Cast: Morton DaCosta (narrator) (uncredited), Rosalind Russell, Forrest Tucker, Coral Browne, Fred Clark, Roger Smith (Older Patrick Dennis), Patric Knowles, Peggy Cass, Jan Handzlik (Younger Patrick Dennis), Joanna Barnes, Pippa Scott, Lee Patrick, Willard Waterman, Robin Hughes, Connie Gilchrist, Yuki Shimoda, Brook Byron, Carol Veazie, Henry Brandon, John Alban (uncredited), John Albright (uncredited), Cris Alexander (uncredited), Walter Bacon (uncredited), Frank Baker (uncredited), Alex Ball (uncredited), Olive Blakeney (uncredited), Lela Bliss (uncredited), Nina Borget (uncredited), Peter Bourne (uncredited), John Caler (uncredited), Evelyn Ceder (uncredited), Roydon Clark (uncredited), Booth Colman (uncredited), Max Cutler (uncredited), Morton DaCosta (Edwin Dennis voice) (uncredited), Jack Daly (uncredited), Mark Dana (uncredited), Paul Davis (uncredited), Margaret Dumont (uncredited), Minta Durfee (uncredited), Saundra Edwards (uncredited), Adolph Faylauer (uncredited), Charles Fogel (uncredited), Raoul Freeman (uncredited), Kay Garrett (uncredited), Robert Gates (uncredited), Gregory Gaye (uncredited), James Gonzalez (uncredited), Rand Harper (uncredited), Michael Harris (uncredited), Sam Harris (uncredited), Chester Hayes   (uncredited), Charles Heard (uncredited), Butch Hengen (uncredited), Gloria Holden (uncredited), Dick Hudkins (uncredited), Terry Kelman (uncredited), Fred Kelsey (uncredited), Colin Kenny (uncredited), Mike Lally (uncredited), Louise Lane (uncredited), Perk Lazelle (uncredited), Cajan Lee (uncredited), Carl M. Leviness (uncredited), Robert Locke Lorraine (uncredited), Thomas Martin (uncredited), Tom McDonough (uncredited), Owen McGiveney (uncredited), Frank McLure (uncredited), Daniel Meyers (uncredited), Harold Miller (uncredited), Jack Mower   (uncredited), Sol Murgi (uncredited), Forbes Murray (uncredited), George Nardelli (uncredited), Ron Nyman (uncredited), Doye O'Dell (uncredited), Barbara Pepper (uncredited), Fred Perce (uncredited), Jack Perrin (uncredited), Richard Reeves (uncredited), Waclaw Rekwart   (uncredited), Leoda Richards (uncredited), Larry Rio (uncredited), Gladys Roach (uncredited), Victor Romito (uncredited), Sam Savitsky (uncredited), Jeffrey Sayre (uncredited), Hazel Shermet (uncredited), Dean Smith (uncredited), Edna Smith (uncredited), Smokey (Mame's Horse) (uncredited), Bert Stevens (uncredited), Dub Taylor (uncredited), Arthur Tovey (uncredited), Eleanore Vogel (uncredited), Glen Walters (uncredited) and Ruth Warren (uncredited)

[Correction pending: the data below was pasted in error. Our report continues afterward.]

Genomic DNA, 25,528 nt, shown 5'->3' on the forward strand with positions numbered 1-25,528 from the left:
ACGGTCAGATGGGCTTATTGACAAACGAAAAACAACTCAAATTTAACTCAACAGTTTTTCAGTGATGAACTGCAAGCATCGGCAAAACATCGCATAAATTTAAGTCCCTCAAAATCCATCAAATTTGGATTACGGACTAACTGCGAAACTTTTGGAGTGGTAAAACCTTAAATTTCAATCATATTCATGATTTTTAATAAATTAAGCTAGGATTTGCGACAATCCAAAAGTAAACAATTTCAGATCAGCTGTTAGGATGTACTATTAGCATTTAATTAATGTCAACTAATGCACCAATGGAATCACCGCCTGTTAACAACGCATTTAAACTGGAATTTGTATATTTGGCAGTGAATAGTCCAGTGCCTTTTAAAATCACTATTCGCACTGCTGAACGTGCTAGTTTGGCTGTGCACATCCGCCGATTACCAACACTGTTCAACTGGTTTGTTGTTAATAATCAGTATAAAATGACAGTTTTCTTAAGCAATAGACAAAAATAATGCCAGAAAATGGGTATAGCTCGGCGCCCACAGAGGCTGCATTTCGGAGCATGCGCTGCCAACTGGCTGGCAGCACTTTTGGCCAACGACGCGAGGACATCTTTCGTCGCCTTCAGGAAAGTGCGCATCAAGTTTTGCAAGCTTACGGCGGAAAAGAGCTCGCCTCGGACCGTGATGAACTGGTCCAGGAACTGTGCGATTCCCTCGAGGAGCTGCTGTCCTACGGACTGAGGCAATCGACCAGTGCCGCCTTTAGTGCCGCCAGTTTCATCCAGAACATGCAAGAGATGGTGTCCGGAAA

Director: Morton DaCosta

Producer: Morton DaCosta (uncredited)

Screenplay: Betty Comden (screenplay), Adolph Green screenplay) and Patrick Dennis (from the novel: "Auntie Mame")